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Thread: CCD - Colony Collapse Disorder - The Why & What of the Bees?

  1. #105
    Judee's Avatar
    Judee is offline LOOK TO THE SUN FOR THE ANSWERS OF WHY
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    US Honeybee Losses Soar Over Last Year, USDA Finds
    May 26, 2015

    By Dr. Mercola

    A world without bees would be a very different place. Bees are pollinators – and critical ones at that. Of the 100 different crops that make up 90 percent of the world’s diet, bees pollinate 70.

    The crops that make up about one out of every three bites of food depend on bees to flourish. Without bees, the fruits, vegetables, nuts, and seeds that you may currently take for granted at your grocery store could cease to exist… and along with them, the many other species that depend on them for food.

    In an effort to show the critical importance of bees, one Whole Foods store removed all produce from plants dependent on pollinators. This involved pulling 237 of 453 products (or 52 percent) from the shelves. A sampling of the produce that disappeared without bees included the following:1
    Apples Onions Avocados
    Carrots Mangos Lemons
    Limes Honeydew Cantaloupe
    Zucchini Summer squash Eggplant
    Cucumbers Celery Green onions
    Cauliflower Leeks Bok choy
    Kale Broccoli Broccoli rabe
    Mustard greens

    Honeybee Losses Soar in the US

    In the 1940s, there were 5 million managed honeybee colonies in the US. Today there are half that number, while demand for pollination services (for crops including almonds, berries, and more) has increased.

    Colony Collapse Disorder (CCD), which is basically defined as a dead bee colony with no adult bees, or a colony with a live queen and only immature bees present, is often blamed for the ongoing honeybee losses, but no “official” cause has been named. According to the USDA’s internal research agency, the Agricultural Research Service (ARS):2

    “Colony losses from CCD are a very serious problem for beekeepers. Annual losses from the winter of 2006-2011 averaged about 33 percent each year, with a third of these losses attributed to CCD by beekeepers. The winter of 2011-2012 was an exception, when total losses dropped to 22 percent.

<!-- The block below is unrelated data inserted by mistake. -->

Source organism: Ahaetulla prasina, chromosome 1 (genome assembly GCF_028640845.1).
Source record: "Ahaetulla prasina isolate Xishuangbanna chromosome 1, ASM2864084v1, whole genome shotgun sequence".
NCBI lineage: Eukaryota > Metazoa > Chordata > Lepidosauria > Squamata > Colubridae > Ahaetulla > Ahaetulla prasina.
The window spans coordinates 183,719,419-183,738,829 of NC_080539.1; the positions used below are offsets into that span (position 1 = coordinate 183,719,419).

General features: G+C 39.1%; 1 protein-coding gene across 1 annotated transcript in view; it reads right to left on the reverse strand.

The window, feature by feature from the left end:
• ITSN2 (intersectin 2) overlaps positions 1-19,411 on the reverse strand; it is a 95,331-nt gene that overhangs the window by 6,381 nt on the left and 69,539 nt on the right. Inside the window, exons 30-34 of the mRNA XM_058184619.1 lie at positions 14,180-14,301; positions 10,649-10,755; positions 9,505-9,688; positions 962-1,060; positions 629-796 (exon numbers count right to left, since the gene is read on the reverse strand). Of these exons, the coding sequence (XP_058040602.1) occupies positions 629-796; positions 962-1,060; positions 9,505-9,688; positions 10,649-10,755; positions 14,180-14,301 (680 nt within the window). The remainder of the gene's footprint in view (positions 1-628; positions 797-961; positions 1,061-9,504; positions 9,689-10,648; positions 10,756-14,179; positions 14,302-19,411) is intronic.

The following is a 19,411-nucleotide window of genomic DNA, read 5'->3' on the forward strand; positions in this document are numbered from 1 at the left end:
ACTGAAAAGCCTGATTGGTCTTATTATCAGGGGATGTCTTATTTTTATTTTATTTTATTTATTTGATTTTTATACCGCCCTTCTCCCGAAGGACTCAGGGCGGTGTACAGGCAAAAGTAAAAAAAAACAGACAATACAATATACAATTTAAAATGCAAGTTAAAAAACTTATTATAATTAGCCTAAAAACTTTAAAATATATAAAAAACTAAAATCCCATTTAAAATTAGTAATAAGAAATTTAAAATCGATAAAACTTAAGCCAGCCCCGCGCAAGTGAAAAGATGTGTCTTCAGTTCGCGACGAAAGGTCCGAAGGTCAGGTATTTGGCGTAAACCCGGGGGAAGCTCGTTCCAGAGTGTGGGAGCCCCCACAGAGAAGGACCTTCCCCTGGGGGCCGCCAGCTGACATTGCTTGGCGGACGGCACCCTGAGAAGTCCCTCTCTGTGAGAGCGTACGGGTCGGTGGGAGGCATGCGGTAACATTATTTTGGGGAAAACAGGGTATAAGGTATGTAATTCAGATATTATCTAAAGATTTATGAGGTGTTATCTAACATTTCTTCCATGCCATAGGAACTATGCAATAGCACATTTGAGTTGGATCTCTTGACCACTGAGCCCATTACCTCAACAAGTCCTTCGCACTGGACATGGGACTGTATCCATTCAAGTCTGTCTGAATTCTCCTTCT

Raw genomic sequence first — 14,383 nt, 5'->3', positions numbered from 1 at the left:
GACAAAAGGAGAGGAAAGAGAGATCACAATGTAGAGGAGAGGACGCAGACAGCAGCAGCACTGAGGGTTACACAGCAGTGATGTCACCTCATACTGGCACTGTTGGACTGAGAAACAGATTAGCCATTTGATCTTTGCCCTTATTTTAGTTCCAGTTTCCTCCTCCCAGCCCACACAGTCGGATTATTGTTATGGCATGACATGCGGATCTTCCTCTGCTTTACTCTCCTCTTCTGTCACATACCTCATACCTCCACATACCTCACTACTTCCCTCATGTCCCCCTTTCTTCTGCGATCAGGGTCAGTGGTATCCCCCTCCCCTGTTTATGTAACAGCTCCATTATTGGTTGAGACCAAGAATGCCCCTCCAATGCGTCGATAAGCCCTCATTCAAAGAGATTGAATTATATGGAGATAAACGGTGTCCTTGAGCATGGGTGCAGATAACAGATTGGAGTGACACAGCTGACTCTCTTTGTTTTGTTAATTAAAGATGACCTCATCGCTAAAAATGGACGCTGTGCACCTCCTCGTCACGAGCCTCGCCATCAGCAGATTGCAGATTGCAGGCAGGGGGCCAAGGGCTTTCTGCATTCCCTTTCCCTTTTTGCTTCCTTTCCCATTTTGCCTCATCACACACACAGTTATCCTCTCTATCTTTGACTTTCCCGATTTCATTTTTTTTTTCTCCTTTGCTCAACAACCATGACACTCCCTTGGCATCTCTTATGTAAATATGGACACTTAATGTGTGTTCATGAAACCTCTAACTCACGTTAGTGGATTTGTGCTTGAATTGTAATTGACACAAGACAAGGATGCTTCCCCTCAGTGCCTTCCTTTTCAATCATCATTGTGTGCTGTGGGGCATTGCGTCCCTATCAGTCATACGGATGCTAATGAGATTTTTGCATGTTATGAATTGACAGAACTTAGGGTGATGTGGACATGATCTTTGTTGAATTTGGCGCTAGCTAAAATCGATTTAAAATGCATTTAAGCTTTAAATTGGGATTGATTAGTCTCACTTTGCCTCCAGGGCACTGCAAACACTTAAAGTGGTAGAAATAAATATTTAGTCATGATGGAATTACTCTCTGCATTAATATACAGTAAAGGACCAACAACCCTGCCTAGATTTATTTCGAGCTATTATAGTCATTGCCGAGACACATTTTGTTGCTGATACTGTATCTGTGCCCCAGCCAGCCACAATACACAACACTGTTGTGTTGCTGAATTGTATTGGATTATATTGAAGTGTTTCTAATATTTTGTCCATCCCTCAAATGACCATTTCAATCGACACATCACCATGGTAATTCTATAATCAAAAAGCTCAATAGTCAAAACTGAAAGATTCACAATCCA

A 1-year drop is too short a time period to count as definitive improvement in honey bee colony survivorship. At least 2 to 3 years of consistently lower loss percentages is necessary before it is possible to be sure that CCD is on the decline.”

    Indeed, the latest numbers from the USDA show that honeybee losses are, in fact, continuing to climb. From April 2014 to April 2015, losses of honeybee colonies hit 42 percent, which is the second highest annual loss to date.3 This percentage is down from 45 percent in 2012-2013, but remained well above the three prior years’ annual measurements.

    Honeybee Losses Are Occurring at an ‘Economically Unsustainable’ Level

    More:
    http://articles.mercola.com/sites/ar..._rid=966969494
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  2. #106
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    In the OP and below it the year noted infamously with CCD was 2007. That year was news flashed many times afterwards as the sad story was often reported on Coast to Coast AM by Earth Files owner Linda Moulton Howe.

    This was reported to me in Southern Illinois west of Albion by my next door logger neighbor now retired. As a log hauler for 16 years I can attest that the Mid-west's forest homes as "wild bee trees" were fast becoming a thing of the past in the Summer & Fall of 1999! I've sent it to earthfiles@earthfiles.com three times with the expected response each time, none. News Flashes with dates are just not changeable!

    I've been on hold twice with George Noory accepting phone calls for Conversations With Linda. So what the heck! She already knew this fact in my mailings that 1999 would have updated that sad news story by 8 years.


    MK II
    "So if you're tired of the same old story! Oh, turn some pages!" sung by Kevin Cronin of REO Speedwagon of Champaign - Urbana, Illinois

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